Toyota to test sports utility vehicles over safety

The Toyota logo is pictured outside a car dealership in northwest England. AFP photo

TOKYO (AFP) – Japanese automaker Toyota suspended worldwide sales of the Lexus GX 460 sport utility vehicle Thursday due to a roll-over risk and said it would test all its SUVs for safety.

"The company has decided to suspend the SUV's sales worldwide, which means also in Russia and Middle East after North America," said Toyota spokeswoman Mieko Iwasaki, in reference to the other markets where the vehicle is sold.

The move comes a day after Toyota suspended sales of the GX in the United States and Canada after US magazine Consumer Reports gave the SUV a rare "Don't Buy: Safety Risk" rating.

In the latest blow to the reputation of the embattled Japanese auto giant, the report claimed that when pushed to its limits, the rear of the GX "slid out until the vehicle was almost sideways before the electronic stability control system was able to regain control".

Having now suspended the SUV's sales worldwide, Toyota said it will work on analysing potential safety risks in the model which has sold 6,000 units, as well as its other SUVs.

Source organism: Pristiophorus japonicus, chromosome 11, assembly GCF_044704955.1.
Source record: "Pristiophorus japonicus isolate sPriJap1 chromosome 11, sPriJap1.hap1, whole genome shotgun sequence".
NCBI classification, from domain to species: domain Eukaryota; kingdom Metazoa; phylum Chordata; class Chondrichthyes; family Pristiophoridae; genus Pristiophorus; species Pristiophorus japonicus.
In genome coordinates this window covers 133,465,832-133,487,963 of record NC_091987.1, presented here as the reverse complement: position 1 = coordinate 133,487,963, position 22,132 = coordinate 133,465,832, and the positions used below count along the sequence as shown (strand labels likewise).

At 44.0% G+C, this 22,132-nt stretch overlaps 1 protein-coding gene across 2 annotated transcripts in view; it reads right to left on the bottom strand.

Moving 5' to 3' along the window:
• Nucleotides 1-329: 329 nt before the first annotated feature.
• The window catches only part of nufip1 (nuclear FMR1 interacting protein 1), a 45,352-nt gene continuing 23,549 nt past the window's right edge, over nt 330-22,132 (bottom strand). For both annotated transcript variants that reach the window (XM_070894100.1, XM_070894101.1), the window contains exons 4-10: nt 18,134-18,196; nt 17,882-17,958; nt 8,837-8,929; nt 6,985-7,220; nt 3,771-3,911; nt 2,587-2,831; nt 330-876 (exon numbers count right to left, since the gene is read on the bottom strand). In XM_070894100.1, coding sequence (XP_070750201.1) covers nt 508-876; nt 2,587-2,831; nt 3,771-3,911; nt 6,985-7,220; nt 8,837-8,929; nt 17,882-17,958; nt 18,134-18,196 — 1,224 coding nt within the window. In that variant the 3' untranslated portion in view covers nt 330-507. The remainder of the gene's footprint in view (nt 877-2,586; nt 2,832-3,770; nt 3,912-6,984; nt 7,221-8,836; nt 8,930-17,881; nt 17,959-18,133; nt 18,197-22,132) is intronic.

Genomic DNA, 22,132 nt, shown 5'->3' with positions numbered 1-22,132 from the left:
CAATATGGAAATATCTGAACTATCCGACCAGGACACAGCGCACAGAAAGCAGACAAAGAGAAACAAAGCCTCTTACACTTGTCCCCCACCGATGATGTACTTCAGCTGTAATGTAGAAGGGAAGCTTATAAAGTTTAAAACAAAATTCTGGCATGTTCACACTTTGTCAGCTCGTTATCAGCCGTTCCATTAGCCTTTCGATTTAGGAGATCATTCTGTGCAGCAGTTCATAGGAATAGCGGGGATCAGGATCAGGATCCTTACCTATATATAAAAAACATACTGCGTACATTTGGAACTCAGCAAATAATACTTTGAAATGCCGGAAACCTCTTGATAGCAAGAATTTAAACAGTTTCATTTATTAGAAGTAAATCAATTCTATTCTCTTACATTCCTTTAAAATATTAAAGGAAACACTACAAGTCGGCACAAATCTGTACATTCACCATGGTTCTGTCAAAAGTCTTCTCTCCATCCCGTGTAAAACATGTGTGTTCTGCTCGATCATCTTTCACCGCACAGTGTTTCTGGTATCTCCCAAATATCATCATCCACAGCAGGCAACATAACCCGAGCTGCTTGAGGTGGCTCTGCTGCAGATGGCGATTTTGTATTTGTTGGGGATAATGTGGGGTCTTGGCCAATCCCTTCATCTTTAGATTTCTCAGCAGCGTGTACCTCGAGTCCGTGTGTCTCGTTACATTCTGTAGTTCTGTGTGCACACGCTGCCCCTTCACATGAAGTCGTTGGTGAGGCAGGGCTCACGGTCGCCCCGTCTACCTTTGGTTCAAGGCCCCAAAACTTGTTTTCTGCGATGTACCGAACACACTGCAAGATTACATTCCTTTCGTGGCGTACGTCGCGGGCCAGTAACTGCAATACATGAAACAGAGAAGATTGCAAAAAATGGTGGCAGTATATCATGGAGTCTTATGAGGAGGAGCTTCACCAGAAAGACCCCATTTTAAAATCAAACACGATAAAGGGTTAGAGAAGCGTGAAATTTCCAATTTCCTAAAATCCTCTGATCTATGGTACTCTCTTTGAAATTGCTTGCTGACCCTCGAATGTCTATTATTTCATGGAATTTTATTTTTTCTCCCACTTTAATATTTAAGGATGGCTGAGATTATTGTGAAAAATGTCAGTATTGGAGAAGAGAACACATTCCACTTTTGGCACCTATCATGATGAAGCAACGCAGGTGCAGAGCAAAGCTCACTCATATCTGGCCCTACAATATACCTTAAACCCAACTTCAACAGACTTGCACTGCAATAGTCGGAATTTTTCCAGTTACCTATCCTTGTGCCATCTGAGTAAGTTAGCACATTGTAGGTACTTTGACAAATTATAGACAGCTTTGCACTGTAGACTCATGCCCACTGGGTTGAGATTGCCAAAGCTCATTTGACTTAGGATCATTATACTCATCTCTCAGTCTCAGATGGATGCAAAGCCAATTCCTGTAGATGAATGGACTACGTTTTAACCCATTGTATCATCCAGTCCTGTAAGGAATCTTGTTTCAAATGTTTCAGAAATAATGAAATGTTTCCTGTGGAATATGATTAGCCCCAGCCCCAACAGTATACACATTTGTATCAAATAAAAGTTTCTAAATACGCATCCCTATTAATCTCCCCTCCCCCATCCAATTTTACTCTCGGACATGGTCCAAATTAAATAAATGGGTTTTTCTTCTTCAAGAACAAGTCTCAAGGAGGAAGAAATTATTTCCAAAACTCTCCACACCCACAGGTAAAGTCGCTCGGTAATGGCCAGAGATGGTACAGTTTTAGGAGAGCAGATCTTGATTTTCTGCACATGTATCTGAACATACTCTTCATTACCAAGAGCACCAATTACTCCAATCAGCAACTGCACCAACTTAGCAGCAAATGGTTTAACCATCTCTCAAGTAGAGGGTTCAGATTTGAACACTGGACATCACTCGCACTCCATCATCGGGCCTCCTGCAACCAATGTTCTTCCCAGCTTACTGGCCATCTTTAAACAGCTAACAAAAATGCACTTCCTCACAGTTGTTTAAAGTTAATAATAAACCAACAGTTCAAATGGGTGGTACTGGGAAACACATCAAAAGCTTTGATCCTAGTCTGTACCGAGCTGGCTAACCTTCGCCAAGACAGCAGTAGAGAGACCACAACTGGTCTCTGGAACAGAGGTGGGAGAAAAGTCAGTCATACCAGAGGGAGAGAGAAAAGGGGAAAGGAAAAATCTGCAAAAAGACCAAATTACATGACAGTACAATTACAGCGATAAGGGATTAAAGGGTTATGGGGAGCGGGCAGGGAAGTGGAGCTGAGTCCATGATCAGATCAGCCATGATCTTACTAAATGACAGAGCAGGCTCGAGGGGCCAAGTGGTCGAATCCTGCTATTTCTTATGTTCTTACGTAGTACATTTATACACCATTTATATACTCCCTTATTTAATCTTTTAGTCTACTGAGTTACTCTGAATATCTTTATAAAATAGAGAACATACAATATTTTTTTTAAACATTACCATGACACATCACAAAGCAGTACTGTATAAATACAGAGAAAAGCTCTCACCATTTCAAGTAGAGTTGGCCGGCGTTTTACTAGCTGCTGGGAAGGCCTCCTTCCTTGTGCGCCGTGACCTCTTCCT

"The company is examining the possible problem and will decide what remedies should be taken," Iwasaki said.

Toyota "will start testing all the other SUV models, including the Land Cruiser, Land Cruiser Prado and Rav4," she said, adding that the company will continue to sell those models.

The automaker has recalled millions of cars worldwide since late 2009, mostly over a series of problems linked to "unintended acceleration."

Toyota, which overtook General Motors in 2008 as the top-selling automaker, has been bedevilled by a series of safety issues that have raised questions about whether it sacrificed its legendary quality to become world number one.

The recalls have caused an outcry in the United States, with Toyota executives hauled over the coals in the US Congress and the company's previously stellar reputation for safety left in tatters.

The company faces a record 16.4-million-dollar fine in the United States for its failure to notify authorities quickly about vehicle safety problems.

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